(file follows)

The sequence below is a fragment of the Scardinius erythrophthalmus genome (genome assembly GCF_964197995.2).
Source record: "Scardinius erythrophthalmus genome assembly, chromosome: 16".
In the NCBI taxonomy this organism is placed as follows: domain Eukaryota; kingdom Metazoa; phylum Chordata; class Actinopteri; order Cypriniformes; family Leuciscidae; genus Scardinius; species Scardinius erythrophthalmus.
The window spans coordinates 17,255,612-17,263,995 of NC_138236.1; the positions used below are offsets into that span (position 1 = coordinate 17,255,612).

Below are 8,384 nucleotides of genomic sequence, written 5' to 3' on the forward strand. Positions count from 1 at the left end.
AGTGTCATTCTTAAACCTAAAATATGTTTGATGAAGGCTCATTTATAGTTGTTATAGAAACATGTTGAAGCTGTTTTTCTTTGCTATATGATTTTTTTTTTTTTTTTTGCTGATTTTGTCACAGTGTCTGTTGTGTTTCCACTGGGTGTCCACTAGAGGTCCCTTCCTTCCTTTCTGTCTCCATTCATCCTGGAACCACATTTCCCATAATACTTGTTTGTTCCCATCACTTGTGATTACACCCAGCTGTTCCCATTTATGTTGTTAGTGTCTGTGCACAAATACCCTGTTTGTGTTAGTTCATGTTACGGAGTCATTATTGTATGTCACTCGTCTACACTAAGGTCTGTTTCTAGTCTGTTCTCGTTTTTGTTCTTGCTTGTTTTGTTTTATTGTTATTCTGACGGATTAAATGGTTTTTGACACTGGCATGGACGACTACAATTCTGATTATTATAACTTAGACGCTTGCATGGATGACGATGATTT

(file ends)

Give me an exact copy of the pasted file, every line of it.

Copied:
The sequence below is a fragment of the Scardinius erythrophthalmus genome (genome assembly GCF_964197995.2).
Source record: "Scardinius erythrophthalmus genome assembly, chromosome: 16".
In the NCBI taxonomy this organism is placed as follows: domain Eukaryota; kingdom Metazoa; phylum Chordata; class Actinopteri; order Cypriniformes; family Leuciscidae; genus Scardinius; species Scardinius erythrophthalmus.
The window spans coordinates 17,255,612-17,263,995 of NC_138236.1; the positions used below are offsets into that span (position 1 = coordinate 17,255,612).

Below are 8,384 nucleotides of genomic sequence, written 5' to 3' on the forward strand. Positions count from 1 at the left end.
AGTGTCATTCTTAAACCTAAAATATGTTTGATGAAGGCTCATTTATAGTTGTTATAGAAACATGTTGAAGCTGTTTTTCTTTGCTATATGATTTTTTTTTTTTTTTTTGCTGATTTTGTCACAGTGTCTGTTGTGTTTCCACTGGGTGTCCACTAGAGGTCCCTTCCTTCCTTTCTGTCTCCATTCATCCTGGAACCACATTTCCCATAATACTTGTTTGTTCCCATCACTTGTGATTACACCCAGCTGTTCCCATTTATGTTGTTAGTGTCTGTGCACAAATACCCTGTTTGTGTTAGTTCATGTTACGGAGTCATTATTGTATGTCACTCGTCTACACTAAGGTCTGTTTCTAGTCTGTTCTCGTTTTTGTTCTTGCTTGTTTTGTTTTATTGTTATTCTGACGGATTAAATGGTTTTTGACACTGGCATGGACGACTACAATTCTGATTATTATAACTTAGACGCTTGCATGGATGACGATGATTT